On Tuesday, what many in the publishing industry anticipated or dreaded or wished for – depending on the perspective – happened:  The U.S. Department of Justice filed an antitrust lawsuit to block Penguin Random House parent company Bertelsmann’s acquisition of Simon & Schuster.

The surprise among book business watchers focused on the difference between monopoly and monopsony.

“For those who aren’t familiar with the term, monopsony is the other side of the monopoly coin,” explains Andrew AlbanesePublishers Weekly senior writer.

DOJ Moves to Block PRH Acquisition of Rival S&S

“While a monopoly deals with a concentration of sellers, monopsony deals with a concentration of buyers – in this case, the buyer being the publisher, a combined PRH and S&S, which in the absence of competition would in theory pay less to authors.”

According to a DOJ statement, “this acquisition would enable Penguin Random House, which is already the largest book publisher in the world, to exert outsized influence over which books are published in the United States and how much authors are paid for their work.”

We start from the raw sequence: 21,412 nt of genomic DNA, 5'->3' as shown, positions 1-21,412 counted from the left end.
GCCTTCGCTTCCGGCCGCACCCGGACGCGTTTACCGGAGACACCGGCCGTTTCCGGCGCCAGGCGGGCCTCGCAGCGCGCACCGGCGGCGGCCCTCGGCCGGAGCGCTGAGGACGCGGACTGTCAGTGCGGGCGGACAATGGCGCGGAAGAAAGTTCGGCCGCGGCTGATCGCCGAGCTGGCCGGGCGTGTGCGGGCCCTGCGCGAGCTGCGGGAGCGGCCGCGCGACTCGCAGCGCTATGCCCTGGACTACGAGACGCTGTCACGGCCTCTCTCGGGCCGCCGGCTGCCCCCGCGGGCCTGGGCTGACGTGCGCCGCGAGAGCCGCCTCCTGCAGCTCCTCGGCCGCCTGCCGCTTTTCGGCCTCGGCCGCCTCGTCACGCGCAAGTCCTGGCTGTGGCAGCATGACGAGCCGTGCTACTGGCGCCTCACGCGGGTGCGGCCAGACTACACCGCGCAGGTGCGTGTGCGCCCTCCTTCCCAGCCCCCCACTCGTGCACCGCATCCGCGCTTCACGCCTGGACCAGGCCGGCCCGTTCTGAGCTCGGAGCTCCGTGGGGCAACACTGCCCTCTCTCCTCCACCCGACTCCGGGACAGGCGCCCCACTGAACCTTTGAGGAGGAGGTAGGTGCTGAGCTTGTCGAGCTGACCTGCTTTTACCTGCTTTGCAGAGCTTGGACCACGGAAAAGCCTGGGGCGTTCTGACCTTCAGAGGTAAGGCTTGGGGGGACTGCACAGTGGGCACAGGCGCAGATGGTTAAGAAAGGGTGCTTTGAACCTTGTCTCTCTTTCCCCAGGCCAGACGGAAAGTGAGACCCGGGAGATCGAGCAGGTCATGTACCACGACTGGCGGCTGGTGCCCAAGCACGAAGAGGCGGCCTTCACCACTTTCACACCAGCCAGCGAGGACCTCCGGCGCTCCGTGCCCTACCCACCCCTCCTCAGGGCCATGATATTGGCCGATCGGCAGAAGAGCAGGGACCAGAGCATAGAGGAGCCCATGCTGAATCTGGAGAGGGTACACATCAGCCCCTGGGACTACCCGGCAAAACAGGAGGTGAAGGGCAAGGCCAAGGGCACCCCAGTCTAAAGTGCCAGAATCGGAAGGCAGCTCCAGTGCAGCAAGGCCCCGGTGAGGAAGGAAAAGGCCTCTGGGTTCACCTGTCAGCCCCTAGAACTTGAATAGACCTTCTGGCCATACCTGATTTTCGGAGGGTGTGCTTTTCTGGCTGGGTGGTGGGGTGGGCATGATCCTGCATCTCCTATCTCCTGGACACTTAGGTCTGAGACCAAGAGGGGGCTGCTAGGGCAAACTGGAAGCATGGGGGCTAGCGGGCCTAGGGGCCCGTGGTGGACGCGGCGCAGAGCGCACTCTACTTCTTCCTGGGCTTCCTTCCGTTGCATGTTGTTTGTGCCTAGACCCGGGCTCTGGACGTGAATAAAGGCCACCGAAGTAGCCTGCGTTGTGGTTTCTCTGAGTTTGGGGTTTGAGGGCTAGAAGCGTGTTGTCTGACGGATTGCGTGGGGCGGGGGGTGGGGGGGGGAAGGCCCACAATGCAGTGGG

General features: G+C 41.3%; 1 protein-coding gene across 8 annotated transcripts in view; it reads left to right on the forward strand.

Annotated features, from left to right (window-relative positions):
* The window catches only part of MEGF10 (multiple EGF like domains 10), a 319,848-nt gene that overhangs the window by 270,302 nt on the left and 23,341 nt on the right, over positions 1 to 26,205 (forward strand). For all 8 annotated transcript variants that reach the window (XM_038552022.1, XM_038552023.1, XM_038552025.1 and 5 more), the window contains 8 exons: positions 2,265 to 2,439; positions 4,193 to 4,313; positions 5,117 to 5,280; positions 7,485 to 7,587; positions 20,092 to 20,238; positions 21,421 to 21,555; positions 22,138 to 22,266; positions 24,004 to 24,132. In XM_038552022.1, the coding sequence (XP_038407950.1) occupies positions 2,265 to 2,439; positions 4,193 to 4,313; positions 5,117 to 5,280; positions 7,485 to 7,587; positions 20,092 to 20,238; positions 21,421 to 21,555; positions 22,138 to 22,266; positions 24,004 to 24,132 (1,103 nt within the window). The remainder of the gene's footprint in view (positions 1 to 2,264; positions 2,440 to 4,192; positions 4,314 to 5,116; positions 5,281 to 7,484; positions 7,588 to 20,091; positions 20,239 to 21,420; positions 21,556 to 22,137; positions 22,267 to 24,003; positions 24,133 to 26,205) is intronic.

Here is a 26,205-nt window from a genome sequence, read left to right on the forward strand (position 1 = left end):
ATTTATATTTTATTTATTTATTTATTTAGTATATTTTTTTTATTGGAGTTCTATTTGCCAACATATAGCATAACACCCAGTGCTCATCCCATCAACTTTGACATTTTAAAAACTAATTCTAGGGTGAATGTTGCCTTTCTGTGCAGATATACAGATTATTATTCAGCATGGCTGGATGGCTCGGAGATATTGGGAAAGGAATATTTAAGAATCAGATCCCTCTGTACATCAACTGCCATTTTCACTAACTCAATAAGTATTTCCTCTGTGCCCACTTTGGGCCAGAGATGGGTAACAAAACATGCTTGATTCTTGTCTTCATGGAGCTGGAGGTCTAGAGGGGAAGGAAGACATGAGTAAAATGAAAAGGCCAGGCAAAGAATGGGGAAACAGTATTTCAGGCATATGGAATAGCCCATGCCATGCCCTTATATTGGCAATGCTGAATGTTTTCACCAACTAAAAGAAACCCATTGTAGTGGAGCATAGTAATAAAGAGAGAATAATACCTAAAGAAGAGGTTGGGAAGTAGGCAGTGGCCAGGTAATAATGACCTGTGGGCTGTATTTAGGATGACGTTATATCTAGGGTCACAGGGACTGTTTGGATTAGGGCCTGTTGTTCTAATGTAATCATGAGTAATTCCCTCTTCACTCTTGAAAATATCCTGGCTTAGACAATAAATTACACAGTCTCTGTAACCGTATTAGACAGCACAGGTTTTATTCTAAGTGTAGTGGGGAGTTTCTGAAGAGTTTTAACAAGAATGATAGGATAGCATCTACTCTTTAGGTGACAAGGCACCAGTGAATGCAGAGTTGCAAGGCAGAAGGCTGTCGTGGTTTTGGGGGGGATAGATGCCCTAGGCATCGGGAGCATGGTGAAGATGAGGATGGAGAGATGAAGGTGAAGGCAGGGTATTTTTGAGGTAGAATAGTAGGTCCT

Both publishers defended the deal in their statements, Albanese tells CCC.

“Daniel Petrocelli, vice-chair of O’Melveny & Meyers, has been named PRH’s lead trial attorney for the case,” Albanese says. “Petrocelli has some relevant experience. He recently defeated the DOJ’s bid to block the $85 billion Time Warner/AT&T deal.”

Author: Christopher Kenneally

Christopher Kenneally hosts CCC's Velocity of Content podcast series, which debuted in 2006 and is the longest continuously running podcast covering the publishing industry. As CCC's Senior Director, Marketing, he is responsible for organizing and hosting programs that address the business needs of all stakeholders in publishing and research. His reporting has appeared in the New York Times, Boston Globe, Los Angeles Times, The Independent (London), WBUR-FM, NPR, and WGBH-TV.
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